Demand is going up for Sudbury's Handi-Transit service, but the service is at capacity with more calls for a lift than fleet and drivers available.
The director of transit services for Sudbury said it's time to review the system and decide who is most in need.
"The more we can eliminate barriers, the more people we can move," Roger Sauvé said at a Tuesday night city council meeting.
"We want to move away from the traditional approach and view of Handi-Transit, which is you're either on one piece of equipment or the other. We want to look at a person's needs and ability to travel. Maybe it comes down to travel training."
At Tuesday night's council meeting, Mayor Brian Bigger said moving people from their homes to regular public transit could be a solution.
"They'll have a lot more freedom and flexibility once they can get to the conventional bus system," he said.
"What we need to do is make sure our system is best suited to provide those services to all of the people who would need or would want to use our Handi-Transit service."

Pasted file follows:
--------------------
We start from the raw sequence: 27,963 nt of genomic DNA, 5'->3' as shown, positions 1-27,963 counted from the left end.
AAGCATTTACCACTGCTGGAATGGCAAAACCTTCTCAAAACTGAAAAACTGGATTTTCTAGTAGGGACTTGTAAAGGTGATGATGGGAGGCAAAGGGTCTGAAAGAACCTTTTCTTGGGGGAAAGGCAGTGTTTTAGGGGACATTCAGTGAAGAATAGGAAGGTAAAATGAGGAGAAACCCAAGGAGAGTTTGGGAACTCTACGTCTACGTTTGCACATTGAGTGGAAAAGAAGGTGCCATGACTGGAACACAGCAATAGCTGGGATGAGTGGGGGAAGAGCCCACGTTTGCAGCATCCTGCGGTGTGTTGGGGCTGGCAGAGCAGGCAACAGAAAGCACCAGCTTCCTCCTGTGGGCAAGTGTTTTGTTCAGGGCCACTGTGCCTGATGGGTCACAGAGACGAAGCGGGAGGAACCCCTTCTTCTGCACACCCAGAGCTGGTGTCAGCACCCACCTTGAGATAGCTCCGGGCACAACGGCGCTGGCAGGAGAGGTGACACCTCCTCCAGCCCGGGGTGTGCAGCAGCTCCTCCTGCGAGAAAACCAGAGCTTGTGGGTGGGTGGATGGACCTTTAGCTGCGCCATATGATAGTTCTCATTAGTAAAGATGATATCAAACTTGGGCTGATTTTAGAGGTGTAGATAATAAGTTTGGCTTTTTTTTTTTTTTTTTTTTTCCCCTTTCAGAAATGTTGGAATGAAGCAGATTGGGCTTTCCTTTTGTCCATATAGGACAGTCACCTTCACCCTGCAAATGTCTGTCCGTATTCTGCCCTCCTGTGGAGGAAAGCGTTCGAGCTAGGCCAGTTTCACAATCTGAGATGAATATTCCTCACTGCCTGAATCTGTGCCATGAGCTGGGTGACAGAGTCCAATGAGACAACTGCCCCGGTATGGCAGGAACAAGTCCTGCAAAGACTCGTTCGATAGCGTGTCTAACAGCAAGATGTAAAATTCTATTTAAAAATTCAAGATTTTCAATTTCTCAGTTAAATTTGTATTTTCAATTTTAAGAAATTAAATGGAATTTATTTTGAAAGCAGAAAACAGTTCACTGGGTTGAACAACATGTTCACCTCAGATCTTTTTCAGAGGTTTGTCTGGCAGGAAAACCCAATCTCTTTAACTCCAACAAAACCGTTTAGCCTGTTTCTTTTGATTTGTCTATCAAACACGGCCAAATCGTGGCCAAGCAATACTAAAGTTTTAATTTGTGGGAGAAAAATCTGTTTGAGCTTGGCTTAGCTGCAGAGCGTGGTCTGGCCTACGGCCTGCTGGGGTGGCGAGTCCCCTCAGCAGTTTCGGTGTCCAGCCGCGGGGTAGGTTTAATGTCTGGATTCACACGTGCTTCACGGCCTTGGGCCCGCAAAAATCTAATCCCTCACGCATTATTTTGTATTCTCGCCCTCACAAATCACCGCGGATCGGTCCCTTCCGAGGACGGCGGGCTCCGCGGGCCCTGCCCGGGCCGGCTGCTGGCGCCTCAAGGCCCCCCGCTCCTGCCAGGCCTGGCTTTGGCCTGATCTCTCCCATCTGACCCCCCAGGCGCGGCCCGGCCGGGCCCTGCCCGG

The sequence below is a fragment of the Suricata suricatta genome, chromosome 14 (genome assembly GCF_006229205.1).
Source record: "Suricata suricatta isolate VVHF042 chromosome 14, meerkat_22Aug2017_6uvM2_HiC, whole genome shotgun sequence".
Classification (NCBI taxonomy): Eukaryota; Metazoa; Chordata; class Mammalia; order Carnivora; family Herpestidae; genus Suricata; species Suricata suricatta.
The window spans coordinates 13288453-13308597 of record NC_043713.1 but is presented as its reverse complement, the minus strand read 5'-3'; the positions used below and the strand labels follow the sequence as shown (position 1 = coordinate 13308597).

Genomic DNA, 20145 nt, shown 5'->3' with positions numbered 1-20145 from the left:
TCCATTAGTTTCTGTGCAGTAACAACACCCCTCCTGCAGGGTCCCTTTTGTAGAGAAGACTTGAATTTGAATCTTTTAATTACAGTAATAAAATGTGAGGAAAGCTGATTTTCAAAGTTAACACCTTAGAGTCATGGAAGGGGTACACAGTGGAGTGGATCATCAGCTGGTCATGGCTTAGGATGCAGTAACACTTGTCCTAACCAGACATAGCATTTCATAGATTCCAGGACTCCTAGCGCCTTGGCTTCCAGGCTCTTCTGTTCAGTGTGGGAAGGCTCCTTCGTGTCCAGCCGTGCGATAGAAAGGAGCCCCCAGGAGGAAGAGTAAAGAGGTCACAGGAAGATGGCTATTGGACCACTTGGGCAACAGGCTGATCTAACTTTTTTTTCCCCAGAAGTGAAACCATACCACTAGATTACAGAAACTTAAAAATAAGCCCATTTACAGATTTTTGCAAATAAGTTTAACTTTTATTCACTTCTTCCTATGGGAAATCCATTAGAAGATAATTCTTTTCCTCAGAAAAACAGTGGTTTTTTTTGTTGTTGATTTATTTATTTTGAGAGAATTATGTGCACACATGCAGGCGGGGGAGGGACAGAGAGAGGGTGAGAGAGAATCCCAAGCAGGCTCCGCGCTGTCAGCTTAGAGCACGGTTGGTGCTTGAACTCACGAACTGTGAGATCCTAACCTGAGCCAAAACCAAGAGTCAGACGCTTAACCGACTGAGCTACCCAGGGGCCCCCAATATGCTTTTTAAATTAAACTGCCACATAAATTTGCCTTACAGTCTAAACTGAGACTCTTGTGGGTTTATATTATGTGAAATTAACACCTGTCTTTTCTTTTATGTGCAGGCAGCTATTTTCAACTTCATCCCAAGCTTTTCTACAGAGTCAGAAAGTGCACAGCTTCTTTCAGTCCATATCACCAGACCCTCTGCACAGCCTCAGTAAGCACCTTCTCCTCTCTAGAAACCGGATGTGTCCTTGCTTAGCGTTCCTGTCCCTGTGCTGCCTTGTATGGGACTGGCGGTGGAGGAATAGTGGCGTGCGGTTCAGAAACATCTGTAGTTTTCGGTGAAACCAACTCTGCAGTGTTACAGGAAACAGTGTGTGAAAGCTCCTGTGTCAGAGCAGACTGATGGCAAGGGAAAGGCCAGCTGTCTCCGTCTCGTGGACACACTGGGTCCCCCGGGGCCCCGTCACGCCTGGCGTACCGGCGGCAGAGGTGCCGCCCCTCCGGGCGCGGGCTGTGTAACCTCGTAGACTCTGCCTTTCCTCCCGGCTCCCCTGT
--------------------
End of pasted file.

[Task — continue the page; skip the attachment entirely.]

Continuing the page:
Handi-Transit is also grappling with the issue of which disabilities it recognizes. Currently, only passengers with physical disabilities are eligible for the service, however the city is seeking further direction from the province on that matter.
People with cognitive disabilities also want access to the service.
Ward 5 councillor Robert Kirwan said the city needs to sort that out.
"I'm feeling a little anxious right now because we have some decisions to make on this and we're already over capacity."
Handi-Transit ridership continues to grow by about 65 users every month — and has spiked by about 95,000 users since Sudbury amalgamated in 2001. In 2014, about 135,000 people used the service.